The only other memory he recalled from his human life was attending the crucifixion of a preacher claiming to be the son of a god, following a sham trial in which he was always going to be found guilty. Xavier was now well aware of the significance of this event, as Christianity had become the dominant religion in the civilized world, and it was not lost on him how fiercely the Spanish believed in this particular mythology. Xavier had no time for religion and did not believe in any particular god, but he was not above exploiting someone else’s faith for his own ends—and the devout were easily manipulated.




Although Xavier never revealed his true nature to Cortés, he had used his abilities to help the young conquistador out of many jams. Cortés knew there was something strange about his friend but chose not to ask questions, as long as the results were in his favor. Xavier, in effect, had become Cortés’ brain, never asking for rank or title, but feeding him ideas and information from the shadows.

After spending seven years in Hispaniola, Xavier convinced Cortés to join Diego Velázquez in his conquest of Cuba—not that the highly ambitious youth had required much prodding. After the conquest of Cuba had been completed, however, Cortés met and fell in love with the sister-in-law of Velázquez, Catalina Xuárez. Cortés eventually settled in Cuba and married Catalina, living in relative bliss for several years as the mayor of Santiago.

This did not sit well with Xavier, who needed to get to the mainland to search for his talisman. He would never get there now unless he could convince Cortés that the grass was greener on the other side. Thus, he conspired to break up Cortés’ happy marriage by paying young women to seduce him (once again, Cortés did not require much prodding), all the while whispering in his ear that he deserved a greater destiny than his current mundane life. Xavier hounded Cortés relentlessly, finally convincing him that he was a superior man to Velázquez, who had become the governor of Cuba. Cortés soon came to believe that the only way to escape from the shadow of Velázquez and secure his place in history would be to conquer the Aztec Empire.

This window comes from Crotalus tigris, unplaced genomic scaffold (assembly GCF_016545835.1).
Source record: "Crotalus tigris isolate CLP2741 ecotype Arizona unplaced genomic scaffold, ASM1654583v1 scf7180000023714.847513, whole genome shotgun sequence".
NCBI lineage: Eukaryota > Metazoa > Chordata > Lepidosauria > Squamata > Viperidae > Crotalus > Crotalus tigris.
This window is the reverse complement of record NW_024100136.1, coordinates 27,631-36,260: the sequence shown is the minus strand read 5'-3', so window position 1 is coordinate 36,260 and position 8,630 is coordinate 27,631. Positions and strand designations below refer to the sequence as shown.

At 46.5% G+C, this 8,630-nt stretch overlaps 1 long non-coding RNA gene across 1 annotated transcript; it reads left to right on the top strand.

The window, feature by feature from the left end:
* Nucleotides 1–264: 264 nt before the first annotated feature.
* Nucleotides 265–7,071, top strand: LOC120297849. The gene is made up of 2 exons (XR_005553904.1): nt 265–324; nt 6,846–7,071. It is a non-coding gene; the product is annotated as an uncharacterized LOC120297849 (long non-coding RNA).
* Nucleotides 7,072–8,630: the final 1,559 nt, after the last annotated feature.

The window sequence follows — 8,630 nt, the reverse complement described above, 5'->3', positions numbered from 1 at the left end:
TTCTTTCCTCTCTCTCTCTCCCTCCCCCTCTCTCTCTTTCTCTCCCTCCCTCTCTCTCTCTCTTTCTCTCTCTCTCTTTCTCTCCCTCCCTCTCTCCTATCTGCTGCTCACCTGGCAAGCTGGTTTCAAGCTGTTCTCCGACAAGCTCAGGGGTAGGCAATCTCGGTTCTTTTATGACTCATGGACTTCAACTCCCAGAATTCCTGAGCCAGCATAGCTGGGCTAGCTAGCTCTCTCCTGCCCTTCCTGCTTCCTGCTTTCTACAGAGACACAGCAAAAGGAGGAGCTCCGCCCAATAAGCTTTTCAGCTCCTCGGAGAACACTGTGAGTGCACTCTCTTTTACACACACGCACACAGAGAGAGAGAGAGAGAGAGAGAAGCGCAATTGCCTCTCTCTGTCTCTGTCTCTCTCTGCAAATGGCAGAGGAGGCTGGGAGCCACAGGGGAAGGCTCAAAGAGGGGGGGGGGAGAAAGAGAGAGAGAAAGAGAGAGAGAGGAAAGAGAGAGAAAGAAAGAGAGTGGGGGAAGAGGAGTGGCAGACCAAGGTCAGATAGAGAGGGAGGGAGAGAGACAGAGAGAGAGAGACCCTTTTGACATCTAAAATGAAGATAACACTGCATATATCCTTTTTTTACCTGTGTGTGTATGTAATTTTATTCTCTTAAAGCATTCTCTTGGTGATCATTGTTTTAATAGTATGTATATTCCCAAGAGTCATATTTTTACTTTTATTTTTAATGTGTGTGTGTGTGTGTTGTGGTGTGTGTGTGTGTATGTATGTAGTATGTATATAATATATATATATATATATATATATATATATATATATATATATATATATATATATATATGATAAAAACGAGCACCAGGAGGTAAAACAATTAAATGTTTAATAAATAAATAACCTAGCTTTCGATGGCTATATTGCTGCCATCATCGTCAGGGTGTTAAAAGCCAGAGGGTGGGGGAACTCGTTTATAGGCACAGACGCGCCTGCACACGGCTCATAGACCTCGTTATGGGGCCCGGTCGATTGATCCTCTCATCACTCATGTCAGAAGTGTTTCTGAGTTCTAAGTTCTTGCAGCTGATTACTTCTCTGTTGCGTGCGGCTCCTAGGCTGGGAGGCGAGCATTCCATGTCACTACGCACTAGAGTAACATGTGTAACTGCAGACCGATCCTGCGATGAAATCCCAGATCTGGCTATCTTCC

Cortés eventually persuaded Velázquez to send him on an expedition to do just that, but the governor soon revoked his charter after learning that Cortés had been cheating on Catalina. Xavier, however, egged Cortés into ignoring the governor and going anyway.

Xavier advised Cortés during his march into the heart of the Aztec Empire as his right hand man, even convincing him to massacre thousands of unarmed members of the nobility at Cholula and burn the city to the ground as a warning to any native rulers who might be contemplating resistance. It was also Xavier’s idea to enlist natives from neighboring cities hostile to Tenochtitlan in order to swell the ranks of Cortés’ army. Xavier had an ulterior motive for this strategy as well—the endless buffet of human prey that he could enjoy on a nightly basis. After all, who would miss the occasional native?